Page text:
How to Avoid Huge Hotel Long-Distance Charges

When Lisa and I arrived last night (after about an hour trying to find the resort in the dark, when it was not well signed, and because of the road construction detour), we realized that even though we had two different cell phone carriers (Sprint and T-Mobile), neither of them had any reception because the resort is so remote.

We had to get in touch with our kids to at least get them our hotel room number, and after making three calls we realized the hotel charge was $2.55 per call + toll + 40 percent mark-up.

Until then, I had heard of Skype, but hadn’t had a reason to use it. For those who don’t know, Skype is like Vonage, except it’s free. It lets you call other Skype users for free, using your computer’s built-in microphone and a broadband internet connection. Calling a U.S. cell phone or land line costs 2.1 cents per minute, and until the end of 2006, even that is free.

With mobile phones having free mobile-to-mobile minutes, pay phones are essentially a thing of the past. I bet most people don’t use hotel phones, either. But if you have a broadband connection in a remote place, Skype works great. Who knows? Maybe I’ll even reduce my monthly cell phone minutes if we can talk on the computer for free.

I know I’ve saved at least $15 with Skype since this morning.

WHPR-Snapper

I’m at the Wisconsin Healthcare Public Relations and Marketing Society annual meeting in Green Lake, Wisc. I’m listening to Gerard Braud deliver a session in the Media Relations track called “Profit form Communications.”

He started out with a list of things communications professionals can and should bring to the table, if they want the proverbial “seat at the table.”

    Media Training – When doctors say everything they know in an interview, you never know what message will come through in the story. That’s why it’s important to do media training so the key messages get through to the audience.

    Crisis Communications Plan – Gerard showed some really bad examples of crisis communications plans with no calling trees and no detail. He also said that when hospitals do disaster drills they should rent a mob of reporters to show up at the ER and also have people posing as family members of accident victims calling to jam the switchboard, because in a real disaster those things would happen. PR professionals should have the crisis plan with an exact “what to do, step by step” in a three-ring binder.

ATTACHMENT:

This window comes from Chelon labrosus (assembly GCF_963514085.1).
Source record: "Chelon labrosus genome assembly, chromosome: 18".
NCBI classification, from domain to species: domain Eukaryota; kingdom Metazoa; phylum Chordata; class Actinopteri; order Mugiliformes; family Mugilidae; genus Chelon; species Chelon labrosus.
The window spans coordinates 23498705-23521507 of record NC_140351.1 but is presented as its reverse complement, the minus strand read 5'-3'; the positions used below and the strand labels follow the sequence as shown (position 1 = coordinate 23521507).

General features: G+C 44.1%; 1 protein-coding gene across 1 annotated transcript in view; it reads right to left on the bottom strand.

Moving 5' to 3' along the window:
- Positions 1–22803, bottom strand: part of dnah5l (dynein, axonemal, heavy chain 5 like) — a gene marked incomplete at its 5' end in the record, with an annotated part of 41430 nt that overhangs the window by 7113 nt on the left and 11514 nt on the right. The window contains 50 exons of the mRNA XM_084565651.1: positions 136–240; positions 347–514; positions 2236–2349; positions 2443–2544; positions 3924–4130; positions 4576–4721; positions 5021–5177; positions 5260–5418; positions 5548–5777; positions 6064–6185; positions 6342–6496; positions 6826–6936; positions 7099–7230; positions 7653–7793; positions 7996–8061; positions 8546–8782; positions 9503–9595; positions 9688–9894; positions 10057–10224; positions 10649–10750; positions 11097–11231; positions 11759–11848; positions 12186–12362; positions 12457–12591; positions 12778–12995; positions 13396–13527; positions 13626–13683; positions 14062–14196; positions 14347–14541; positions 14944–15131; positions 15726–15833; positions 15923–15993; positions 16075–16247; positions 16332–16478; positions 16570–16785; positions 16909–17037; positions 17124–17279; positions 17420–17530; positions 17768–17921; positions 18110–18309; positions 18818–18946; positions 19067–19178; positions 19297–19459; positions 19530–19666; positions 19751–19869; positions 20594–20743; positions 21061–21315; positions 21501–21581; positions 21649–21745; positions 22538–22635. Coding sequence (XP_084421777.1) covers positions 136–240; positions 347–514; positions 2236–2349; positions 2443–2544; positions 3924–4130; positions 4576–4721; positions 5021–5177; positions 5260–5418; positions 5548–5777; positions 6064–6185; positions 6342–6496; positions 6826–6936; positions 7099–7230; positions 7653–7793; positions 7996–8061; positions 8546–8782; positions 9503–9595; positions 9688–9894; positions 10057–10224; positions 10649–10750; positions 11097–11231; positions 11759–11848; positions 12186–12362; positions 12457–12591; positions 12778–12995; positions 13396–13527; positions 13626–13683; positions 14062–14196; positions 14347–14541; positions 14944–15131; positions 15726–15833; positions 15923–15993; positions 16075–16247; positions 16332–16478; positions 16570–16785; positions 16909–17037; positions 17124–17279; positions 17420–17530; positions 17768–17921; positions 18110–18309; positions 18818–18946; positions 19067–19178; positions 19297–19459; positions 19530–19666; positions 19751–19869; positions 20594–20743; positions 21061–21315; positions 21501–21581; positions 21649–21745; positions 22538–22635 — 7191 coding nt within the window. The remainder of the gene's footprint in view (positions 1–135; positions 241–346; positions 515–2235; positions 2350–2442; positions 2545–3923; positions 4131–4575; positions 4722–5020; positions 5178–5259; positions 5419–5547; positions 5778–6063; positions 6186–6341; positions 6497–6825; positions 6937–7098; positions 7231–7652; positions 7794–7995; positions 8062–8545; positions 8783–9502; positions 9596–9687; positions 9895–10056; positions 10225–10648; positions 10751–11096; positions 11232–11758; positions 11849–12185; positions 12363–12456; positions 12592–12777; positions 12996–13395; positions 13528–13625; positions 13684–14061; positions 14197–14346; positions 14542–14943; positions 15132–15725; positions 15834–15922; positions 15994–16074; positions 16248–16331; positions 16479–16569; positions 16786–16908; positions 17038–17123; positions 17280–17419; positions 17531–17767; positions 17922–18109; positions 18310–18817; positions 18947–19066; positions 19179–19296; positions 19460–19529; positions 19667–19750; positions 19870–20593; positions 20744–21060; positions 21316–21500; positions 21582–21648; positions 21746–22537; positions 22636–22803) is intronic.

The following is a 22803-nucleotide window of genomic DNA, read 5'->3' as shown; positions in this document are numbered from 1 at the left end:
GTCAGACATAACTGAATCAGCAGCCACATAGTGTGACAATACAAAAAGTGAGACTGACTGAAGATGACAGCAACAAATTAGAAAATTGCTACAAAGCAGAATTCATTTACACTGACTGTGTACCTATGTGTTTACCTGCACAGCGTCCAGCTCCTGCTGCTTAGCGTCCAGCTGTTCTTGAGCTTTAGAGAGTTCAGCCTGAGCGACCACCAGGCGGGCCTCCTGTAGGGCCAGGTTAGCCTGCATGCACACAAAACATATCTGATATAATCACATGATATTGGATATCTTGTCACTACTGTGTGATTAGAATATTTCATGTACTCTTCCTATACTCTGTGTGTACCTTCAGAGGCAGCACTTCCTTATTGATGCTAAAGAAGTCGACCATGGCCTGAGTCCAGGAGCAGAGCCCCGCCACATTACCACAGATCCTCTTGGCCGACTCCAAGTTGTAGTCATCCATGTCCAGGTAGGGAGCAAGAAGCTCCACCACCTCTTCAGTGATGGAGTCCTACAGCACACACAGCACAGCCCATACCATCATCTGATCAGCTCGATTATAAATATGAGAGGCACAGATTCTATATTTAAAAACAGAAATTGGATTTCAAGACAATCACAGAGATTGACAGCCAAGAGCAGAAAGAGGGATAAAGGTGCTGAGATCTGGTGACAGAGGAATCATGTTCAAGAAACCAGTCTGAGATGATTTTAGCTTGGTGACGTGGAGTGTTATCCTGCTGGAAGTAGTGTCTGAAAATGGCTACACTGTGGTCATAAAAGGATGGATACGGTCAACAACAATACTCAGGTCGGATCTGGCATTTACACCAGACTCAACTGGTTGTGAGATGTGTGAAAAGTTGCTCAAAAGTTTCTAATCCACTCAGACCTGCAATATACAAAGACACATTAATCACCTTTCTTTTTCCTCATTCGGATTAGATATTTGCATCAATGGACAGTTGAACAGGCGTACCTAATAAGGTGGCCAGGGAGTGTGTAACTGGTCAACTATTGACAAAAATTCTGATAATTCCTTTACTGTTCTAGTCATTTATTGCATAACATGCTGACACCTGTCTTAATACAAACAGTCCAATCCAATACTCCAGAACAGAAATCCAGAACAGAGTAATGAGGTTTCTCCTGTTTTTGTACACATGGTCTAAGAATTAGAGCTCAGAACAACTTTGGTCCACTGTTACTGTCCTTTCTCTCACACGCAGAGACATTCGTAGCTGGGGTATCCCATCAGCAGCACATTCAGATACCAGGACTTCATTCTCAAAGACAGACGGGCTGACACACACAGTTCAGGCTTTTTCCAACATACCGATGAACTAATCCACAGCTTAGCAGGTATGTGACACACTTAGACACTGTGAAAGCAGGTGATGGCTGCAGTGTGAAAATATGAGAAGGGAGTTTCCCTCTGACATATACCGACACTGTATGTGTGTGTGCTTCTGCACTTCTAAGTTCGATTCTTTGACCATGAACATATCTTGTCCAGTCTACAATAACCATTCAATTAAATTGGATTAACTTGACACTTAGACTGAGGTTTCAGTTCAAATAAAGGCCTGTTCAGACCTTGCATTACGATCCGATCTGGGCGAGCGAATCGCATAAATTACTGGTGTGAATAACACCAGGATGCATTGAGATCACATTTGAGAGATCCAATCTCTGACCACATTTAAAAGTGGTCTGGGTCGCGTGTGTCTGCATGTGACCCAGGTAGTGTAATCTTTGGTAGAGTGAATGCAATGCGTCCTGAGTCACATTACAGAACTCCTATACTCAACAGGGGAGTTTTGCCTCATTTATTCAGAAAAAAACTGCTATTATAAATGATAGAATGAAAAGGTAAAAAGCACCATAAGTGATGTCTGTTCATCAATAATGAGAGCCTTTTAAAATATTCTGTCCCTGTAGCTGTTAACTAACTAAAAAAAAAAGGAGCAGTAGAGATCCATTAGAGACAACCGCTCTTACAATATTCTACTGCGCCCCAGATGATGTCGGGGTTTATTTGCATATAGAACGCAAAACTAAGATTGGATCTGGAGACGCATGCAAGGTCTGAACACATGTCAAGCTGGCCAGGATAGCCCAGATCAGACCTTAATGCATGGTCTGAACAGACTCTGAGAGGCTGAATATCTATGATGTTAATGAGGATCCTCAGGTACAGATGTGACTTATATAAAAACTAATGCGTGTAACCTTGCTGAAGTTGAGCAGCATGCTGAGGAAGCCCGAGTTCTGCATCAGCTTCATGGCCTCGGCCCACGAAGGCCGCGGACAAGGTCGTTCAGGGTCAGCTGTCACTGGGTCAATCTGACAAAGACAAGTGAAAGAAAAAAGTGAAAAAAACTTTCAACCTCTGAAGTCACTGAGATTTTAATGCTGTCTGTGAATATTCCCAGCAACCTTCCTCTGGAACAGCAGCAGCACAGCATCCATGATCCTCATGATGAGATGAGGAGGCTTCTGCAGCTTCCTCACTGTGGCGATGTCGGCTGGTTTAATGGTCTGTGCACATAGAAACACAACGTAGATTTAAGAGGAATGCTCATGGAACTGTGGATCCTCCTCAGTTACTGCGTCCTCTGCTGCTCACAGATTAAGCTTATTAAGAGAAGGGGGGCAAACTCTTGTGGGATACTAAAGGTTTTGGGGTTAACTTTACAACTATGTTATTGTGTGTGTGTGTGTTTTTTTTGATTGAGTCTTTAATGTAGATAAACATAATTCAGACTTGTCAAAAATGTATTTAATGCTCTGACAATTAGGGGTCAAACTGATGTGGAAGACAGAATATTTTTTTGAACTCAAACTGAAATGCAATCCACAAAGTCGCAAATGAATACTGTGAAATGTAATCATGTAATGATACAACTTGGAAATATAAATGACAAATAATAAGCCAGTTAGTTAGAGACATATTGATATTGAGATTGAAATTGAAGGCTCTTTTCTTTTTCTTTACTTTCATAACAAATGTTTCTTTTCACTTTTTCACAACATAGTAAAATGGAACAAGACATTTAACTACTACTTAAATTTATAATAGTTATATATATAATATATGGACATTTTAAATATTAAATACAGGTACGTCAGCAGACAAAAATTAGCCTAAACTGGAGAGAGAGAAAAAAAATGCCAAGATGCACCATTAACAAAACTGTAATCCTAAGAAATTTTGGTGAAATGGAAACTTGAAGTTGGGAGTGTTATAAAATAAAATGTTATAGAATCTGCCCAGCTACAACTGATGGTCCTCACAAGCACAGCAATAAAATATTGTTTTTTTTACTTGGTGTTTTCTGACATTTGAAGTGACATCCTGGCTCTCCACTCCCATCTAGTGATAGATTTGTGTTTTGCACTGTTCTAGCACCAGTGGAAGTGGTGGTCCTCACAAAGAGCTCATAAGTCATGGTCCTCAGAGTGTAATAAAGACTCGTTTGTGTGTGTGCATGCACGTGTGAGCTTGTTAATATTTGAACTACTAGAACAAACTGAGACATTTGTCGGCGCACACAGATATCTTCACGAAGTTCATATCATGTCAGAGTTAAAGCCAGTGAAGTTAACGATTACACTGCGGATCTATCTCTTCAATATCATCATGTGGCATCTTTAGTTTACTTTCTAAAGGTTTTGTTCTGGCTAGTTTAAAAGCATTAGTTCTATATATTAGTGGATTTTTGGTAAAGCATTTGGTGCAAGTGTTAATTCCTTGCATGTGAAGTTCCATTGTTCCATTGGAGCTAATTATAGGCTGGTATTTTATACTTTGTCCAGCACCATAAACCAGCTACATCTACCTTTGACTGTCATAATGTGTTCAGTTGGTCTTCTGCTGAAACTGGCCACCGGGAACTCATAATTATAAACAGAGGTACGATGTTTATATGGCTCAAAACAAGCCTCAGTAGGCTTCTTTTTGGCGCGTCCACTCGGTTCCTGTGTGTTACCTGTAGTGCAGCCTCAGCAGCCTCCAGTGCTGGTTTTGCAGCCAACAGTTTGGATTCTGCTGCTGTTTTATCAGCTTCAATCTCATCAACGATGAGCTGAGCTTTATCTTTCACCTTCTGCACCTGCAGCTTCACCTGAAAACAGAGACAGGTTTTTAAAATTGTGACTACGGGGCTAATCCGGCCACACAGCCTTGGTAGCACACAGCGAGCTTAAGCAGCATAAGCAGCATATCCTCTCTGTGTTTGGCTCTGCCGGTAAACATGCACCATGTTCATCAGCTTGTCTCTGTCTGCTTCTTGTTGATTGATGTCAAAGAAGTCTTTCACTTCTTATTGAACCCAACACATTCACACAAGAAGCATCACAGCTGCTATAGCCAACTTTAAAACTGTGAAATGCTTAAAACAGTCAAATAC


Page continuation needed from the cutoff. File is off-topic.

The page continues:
Presentation Training – You never know who might be in a presentation and blogging about it (including me!) Doctors who go to medical meetings should be aware of this, and communications professionals should take the lead in getting them prepared.

    Ambassador Training – Techniques and tools to change the direction of an awkward conversation.

He showed a great piece he had edited of Mayor Ray Nagin and his “chocolate” remarks on Martin Luther King Day, as an example of his principle: “If you could attach a dollar to every word that comes out of your mouth, would you make money, or would you lose money?” Ray Nagin lost money for New Orleans.

Gerard gave a strong presentation. I’ve been a co-presenter with him at previous conferences, but never had attended one of his sessions because of conflicts. I’m glad I got to hear him. You can contact him at gerard@braudcommunications.com, or through his blog.

More on WHPRMS, our experience getting to Heidel House Resort and our lack of phone access in a later post.

Radio without Radio

Jeff Jarvis at Buzzmachine has written much about the explosion of TV and how newspapers need to re-think their role in the changing media landscape. Today I came across another example of how the media landscape is changing, as Desiring God Ministries is taking its daily half-hour radio program featuring Dr. John Piper off the 160 local radio stations that have carried it, and is moving to internet-only distribution (with a CD subscription option for the technologically challenged.)

Here’s how Executive Director Jon Bloom describes the rationale: